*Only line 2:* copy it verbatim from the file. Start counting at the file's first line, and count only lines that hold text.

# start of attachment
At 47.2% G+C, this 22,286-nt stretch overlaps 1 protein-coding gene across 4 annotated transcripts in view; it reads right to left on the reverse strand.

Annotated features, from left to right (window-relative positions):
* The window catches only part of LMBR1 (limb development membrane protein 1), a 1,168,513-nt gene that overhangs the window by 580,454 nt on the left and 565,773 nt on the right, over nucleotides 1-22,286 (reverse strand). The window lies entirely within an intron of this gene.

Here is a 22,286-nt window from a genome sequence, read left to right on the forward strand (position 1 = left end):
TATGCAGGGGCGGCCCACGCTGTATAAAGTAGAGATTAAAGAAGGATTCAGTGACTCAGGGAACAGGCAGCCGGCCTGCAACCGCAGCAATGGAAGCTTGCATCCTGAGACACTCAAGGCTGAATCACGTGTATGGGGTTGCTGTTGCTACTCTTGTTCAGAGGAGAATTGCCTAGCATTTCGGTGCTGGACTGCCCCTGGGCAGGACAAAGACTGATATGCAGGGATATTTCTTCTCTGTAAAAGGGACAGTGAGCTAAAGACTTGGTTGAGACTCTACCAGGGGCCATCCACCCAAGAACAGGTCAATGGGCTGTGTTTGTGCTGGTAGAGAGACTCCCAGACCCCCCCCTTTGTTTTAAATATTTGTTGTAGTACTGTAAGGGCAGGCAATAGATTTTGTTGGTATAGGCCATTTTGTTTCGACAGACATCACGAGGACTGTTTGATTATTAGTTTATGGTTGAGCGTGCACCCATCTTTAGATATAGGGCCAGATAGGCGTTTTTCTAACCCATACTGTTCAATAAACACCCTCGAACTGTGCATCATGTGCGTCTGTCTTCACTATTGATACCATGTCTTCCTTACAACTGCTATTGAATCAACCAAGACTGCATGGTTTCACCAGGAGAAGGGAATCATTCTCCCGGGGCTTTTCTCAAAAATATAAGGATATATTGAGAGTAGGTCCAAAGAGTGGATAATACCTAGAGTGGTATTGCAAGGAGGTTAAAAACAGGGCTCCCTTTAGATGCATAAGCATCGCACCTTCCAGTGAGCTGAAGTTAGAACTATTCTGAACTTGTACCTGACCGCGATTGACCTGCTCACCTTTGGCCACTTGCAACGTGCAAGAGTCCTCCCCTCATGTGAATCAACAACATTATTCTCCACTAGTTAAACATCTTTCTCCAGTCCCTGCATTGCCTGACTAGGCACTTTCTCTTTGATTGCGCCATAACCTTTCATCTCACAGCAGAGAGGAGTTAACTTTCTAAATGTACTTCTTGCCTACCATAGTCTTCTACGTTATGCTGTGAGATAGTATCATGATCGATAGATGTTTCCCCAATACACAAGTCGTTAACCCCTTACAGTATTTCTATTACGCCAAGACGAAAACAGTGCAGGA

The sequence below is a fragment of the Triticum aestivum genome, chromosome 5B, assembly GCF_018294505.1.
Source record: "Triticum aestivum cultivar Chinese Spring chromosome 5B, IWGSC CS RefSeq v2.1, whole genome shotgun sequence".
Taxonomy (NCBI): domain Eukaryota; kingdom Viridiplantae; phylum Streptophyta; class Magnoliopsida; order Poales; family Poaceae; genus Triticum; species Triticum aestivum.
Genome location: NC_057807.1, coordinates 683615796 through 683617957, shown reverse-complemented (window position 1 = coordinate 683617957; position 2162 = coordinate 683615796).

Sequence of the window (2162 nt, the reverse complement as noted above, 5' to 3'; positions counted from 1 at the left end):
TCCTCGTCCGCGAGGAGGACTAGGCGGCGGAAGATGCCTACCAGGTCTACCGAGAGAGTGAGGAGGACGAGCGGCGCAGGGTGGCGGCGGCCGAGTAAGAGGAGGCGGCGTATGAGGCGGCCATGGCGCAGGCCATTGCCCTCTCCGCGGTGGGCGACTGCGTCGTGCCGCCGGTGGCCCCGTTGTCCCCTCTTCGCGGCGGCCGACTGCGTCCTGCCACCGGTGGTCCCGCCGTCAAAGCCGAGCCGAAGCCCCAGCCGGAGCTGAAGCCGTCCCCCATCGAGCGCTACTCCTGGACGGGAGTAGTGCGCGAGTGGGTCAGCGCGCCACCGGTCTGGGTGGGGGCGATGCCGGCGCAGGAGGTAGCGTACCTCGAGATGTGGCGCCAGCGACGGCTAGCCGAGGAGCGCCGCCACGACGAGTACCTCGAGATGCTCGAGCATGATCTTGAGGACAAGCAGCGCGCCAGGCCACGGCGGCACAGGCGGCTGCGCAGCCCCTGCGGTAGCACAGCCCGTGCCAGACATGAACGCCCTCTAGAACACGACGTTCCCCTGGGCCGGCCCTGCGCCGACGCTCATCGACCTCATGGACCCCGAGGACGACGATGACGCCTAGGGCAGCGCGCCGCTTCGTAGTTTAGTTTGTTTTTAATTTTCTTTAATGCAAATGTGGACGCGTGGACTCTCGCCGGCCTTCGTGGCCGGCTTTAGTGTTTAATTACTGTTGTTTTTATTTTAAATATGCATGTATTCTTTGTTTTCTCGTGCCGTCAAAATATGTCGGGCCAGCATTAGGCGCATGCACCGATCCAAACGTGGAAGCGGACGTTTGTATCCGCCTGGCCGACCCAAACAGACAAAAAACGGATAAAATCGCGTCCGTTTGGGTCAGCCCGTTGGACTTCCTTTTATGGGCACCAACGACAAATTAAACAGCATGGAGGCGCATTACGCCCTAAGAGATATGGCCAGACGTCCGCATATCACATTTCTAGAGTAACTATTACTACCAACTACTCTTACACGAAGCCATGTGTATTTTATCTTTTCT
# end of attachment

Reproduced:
Annotated features, from left to right (window-relative positions):